Publishing’s nightmare scenario has come true: at about 4am this morning the major media outlets confirmed that the UK population had voted in favour of taking the UK out of the European Union.
Fuente original: via Keep calm and expect change | The Bookseller.
The shock today is palpable, as The Bookseller’s surveys have shown the book trade was overwhelmingly against ‘Brexit’ and pro Europe, as were its heartlands of London, Edinburgh, Oxford and Bath. One author said it was like waking up in a badly written dystopian novel. If only. One publisher chief executive simply tweeted: “Forgive the people because they know not what they’ve done! The leaders of the politics of hatred have triumphed over our children’s futures.”
As pre-warned, yesterday’s out vote has resulted in economic and political turmoil the likes of which few of us living today will ever have seen. Project fear has become project reality.
This will pass, of course. As of today nothing about the economy has changed, and it is to be hoped that wise heads prevail over the next few weeks and months as the UK government works out the best approach to the re-negotiation.
As Waterstones m.d. James Daunt, a strong Remain supporter, told us: “We will do nothing in the short term.” PRH UK c.e.o. Tom Weldon told staff this morning that his team “will spend the coming months evaluating the long term implications for how we will trade and do business and will ensure that we are in the best possible shape to thrive in the new world.”
The pound will be of immediate concern to publishers, particularly with the Frankfurt Book Fair looming. Many of our bigger businesses will be sheltered by being subsidiaries of larger international groups, but a lot will not and they will likely feel this pain acutely, even though, as Bloomsbury’s executive director Richard Charkin points out, UK publishers are net exporters. The high street will also face an immediate challenge: this week many holidaymakers banked their Euros in anticipation of this result, next week they may simply decide to bury the cash under a pillow.
Longer term the entire infrastructure of the book business could be put under scrutiny, from how our copyright laws and the rules around VAT may differ from Europe, through to what type of regulatory framework we impose on the tech giants such as Amazon, Google and Facebook. Investment in science (much of which comes direct from Europe) and therefore science publishing could be undermined; while for trade publishers and agents Europe could now become a distinct territory again, making the UK an inevitably smaller territory (as the world itself, and English within it, expands). I do not even want to think about the thriving tech and start-up community that this country has fostered, partly as a result of being able to hire freely across Europe, partly because our open and entrepreneurial mindset has actively attracted investment.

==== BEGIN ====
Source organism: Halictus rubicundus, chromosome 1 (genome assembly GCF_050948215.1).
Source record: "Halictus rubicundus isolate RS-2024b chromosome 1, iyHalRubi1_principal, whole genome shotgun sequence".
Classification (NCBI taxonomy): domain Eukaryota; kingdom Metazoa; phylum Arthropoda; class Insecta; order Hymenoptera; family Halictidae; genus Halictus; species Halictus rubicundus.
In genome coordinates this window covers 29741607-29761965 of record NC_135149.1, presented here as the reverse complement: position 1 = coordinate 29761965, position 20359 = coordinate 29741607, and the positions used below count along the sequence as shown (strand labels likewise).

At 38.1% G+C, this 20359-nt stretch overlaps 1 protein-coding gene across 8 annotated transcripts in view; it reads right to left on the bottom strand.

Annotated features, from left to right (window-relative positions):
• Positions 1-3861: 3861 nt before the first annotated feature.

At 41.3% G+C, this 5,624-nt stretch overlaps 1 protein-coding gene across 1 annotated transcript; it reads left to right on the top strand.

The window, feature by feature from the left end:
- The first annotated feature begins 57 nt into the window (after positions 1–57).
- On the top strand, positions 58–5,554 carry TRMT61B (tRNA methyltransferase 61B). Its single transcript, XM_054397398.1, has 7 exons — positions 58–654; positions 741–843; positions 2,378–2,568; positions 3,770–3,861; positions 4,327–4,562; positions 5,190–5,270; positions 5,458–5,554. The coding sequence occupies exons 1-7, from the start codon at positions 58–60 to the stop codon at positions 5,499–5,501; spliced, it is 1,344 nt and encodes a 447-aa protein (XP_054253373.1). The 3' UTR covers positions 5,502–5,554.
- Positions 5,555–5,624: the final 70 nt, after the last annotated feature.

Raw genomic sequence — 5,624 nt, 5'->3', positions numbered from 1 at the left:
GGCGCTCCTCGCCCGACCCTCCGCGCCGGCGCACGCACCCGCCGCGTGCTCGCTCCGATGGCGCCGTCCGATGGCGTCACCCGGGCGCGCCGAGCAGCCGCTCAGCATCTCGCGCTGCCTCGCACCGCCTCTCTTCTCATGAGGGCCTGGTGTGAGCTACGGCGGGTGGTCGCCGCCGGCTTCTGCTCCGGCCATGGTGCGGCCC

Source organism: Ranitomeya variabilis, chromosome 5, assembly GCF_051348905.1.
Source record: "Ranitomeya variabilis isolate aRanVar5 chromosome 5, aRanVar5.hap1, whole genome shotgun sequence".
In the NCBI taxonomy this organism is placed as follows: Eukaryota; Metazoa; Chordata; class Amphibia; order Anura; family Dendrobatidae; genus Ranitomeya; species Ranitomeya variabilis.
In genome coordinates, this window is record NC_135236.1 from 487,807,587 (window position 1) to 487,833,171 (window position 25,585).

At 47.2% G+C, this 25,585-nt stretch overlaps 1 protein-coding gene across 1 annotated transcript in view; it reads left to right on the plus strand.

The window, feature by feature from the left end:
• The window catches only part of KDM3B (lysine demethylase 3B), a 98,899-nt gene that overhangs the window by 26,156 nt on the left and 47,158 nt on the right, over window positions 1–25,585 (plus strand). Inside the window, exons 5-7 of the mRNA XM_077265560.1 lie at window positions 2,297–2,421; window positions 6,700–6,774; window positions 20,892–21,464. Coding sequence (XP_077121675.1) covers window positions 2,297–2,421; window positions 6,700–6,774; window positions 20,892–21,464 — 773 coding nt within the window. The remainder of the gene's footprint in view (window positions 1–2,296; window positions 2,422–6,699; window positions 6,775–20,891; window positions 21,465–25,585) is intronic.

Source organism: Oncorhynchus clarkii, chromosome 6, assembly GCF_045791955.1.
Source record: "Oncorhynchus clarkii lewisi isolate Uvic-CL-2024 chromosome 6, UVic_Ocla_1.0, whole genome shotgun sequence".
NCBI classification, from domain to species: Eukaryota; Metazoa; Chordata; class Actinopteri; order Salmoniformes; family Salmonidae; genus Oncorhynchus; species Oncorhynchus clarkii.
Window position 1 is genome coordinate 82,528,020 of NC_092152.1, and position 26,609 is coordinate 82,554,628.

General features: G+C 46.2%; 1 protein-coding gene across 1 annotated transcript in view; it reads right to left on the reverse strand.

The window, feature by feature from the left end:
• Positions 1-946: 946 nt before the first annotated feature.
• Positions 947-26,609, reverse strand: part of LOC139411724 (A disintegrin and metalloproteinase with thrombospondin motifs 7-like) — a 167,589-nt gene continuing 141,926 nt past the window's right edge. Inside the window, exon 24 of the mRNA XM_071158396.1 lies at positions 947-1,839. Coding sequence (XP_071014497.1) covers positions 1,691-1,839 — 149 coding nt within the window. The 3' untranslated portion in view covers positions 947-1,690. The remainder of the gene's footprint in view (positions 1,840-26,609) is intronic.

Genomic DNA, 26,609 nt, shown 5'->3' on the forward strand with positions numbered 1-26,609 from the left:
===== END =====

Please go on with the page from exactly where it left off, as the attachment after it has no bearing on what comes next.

But, in truth, these today feel like trifles compared to the wider cultural and societal impact of this decision. The author Michael Rosen has told us that he is worried that “fascistic tendencies are on the march”. It is not hard to see why.
UKIP has run a divisive and racist campaign, Vote Leave a mendacious one. There were good arguments to be made for exiting the European Union (and some were set out in The Bookseller, and in particular by agent Diane Banks), but these were simply drowned out by the Nigel Farage and Boris Johnson bandwagon. The ‘in’ side were little better: the Britain Stronger In Europe misread the mood of the nation, as did the British prime minister David Cameron who disgracefully put his party before the country. The politicians now need to heal themselves as they look to heal the nation. It won’t be easy. The rhetoric used by some campaigners is hard to undo: already today I have seen the YA writer Malorie Blackman racially abused on Twitter for lamenting the nation’s choice.
As I wrote in The Bookseller two weeks ago, if there is an upside to all this, I’m failing to see it. The UK economy may rise again, trade deals will doubtless be ironed out, while the redoubtable book business will continue to be a beacon of creativity, humanity, and salesmanship (Alessandro Gallenzi, m.d. of Alma, said he was “more than ever determined to continue working on the promotion of European literature in Britain”).
But today, the costs of this seem huge.
We emerge from the referendum a more divided society, one more insular and, for now, directionless. The referendum has created a hole at the centre of this society. It would be trite to say that books can play a part in filling this, but this sector must push to have a leading (and defining) role in the future UK. Our publishing must be broader, our audiences wider, our bases more evenly spread, our authors empowered and protected. We should use books for what they are for: to create a better place.
Perhaps the only good news is that much of this remains to be written: I don’t (currently) share the optimism of some of the leavers, but I can see where it comes from. One publisher told me some weeks ago that if Brexit occurred publishing would simply adapt, as it always does. Good news, but we should expect more. Next week The Bookseller publishes its annual Rising Stars list of the trade’s brightest and best employees: it’s a view of a modern, more diverse, and more together industry. The antithesis of how much of the UK looks today. A new hope at a tough time.